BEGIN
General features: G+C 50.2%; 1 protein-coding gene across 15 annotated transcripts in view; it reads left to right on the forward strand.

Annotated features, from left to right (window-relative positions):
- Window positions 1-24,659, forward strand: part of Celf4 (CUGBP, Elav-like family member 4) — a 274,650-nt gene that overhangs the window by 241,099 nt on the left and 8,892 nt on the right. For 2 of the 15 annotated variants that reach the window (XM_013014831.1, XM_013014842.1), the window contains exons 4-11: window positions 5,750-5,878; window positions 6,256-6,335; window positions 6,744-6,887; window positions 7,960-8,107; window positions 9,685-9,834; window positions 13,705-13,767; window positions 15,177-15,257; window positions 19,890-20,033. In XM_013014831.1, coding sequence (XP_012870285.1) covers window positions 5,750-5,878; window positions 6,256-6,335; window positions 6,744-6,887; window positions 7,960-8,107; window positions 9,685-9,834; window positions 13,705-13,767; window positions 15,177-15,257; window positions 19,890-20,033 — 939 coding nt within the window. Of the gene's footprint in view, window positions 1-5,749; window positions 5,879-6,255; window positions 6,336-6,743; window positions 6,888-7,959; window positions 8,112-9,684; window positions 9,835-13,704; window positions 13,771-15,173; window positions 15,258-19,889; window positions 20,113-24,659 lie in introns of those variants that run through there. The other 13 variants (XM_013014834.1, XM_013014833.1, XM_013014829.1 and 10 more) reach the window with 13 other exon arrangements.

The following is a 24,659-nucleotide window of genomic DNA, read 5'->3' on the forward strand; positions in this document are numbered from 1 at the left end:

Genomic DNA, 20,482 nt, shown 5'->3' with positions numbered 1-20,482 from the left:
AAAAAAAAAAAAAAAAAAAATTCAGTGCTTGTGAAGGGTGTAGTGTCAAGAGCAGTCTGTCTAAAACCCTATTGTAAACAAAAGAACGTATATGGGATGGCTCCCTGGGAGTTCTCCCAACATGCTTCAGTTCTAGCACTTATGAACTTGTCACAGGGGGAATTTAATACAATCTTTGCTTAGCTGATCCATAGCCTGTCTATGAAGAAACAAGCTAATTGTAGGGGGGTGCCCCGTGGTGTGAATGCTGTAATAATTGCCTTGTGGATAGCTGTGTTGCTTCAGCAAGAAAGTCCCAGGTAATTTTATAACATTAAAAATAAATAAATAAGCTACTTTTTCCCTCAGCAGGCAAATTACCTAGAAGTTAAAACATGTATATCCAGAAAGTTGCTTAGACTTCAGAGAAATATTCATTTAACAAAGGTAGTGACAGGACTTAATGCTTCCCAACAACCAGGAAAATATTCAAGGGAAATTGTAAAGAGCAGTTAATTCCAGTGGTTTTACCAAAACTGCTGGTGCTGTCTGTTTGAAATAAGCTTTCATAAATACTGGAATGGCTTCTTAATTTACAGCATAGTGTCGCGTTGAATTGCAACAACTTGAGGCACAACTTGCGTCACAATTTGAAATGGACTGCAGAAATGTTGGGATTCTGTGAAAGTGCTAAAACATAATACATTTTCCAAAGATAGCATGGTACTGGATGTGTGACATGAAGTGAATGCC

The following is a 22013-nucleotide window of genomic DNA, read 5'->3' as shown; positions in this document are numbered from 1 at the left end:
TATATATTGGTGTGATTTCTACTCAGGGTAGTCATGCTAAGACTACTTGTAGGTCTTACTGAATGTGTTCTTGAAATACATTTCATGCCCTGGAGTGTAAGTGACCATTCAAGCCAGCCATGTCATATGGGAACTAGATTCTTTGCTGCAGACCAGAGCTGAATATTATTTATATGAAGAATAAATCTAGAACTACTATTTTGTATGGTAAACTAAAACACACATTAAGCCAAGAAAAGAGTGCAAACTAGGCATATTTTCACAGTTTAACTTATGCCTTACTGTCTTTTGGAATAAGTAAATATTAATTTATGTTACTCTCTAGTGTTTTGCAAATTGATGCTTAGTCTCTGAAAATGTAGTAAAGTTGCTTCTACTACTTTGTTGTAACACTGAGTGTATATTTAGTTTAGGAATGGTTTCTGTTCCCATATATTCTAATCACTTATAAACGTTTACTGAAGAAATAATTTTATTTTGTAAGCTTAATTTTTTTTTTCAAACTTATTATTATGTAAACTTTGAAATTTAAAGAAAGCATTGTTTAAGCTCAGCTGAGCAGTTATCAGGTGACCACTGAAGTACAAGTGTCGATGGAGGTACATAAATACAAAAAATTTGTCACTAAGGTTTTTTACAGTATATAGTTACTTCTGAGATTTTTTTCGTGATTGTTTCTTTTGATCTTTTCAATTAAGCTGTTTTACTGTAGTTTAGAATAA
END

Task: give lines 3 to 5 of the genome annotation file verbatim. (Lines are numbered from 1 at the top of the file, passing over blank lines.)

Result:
- Window positions 1-24,659, forward strand: part of Celf4 (CUGBP, Elav-like family member 4) — a 274,650-nt gene that overhangs the window by 241,099 nt on the left and 8,892 nt on the right. For 2 of the 15 annotated variants that reach the window (XM_013014831.1, XM_013014842.1), the window contains exons 4-11: window positions 5,750-5,878; window positions 6,256-6,335; window positions 6,744-6,887; window positions 7,960-8,107; window positions 9,685-9,834; window positions 13,705-13,767; window positions 15,177-15,257; window positions 19,890-20,033. In XM_013014831.1, coding sequence (XP_012870285.1) covers window positions 5,750-5,878; window positions 6,256-6,335; window positions 6,744-6,887; window positions 7,960-8,107; window positions 9,685-9,834; window positions 13,705-13,767; window positions 15,177-15,257; window positions 19,890-20,033 — 939 coding nt within the window. Of the gene's footprint in view, window positions 1-5,749; window positions 5,879-6,255; window positions 6,336-6,743; window positions 6,888-7,959; window positions 8,112-9,684; window positions 9,835-13,704; window positions 13,771-15,173; window positions 15,258-19,889; window positions 20,113-24,659 lie in introns of those variants that run through there. The other 13 variants (XM_013014834.1, XM_013014833.1, XM_013014829.1 and 10 more) reach the window with 13 other exon arrangements.

The following is a 24,659-nucleotide window of genomic DNA, read 5'->3' on the forward strand; positions in this document are numbered from 1 at the left end:

Genomic DNA, 20,482 nt, shown 5'->3' with positions numbered 1-20,482 from the left: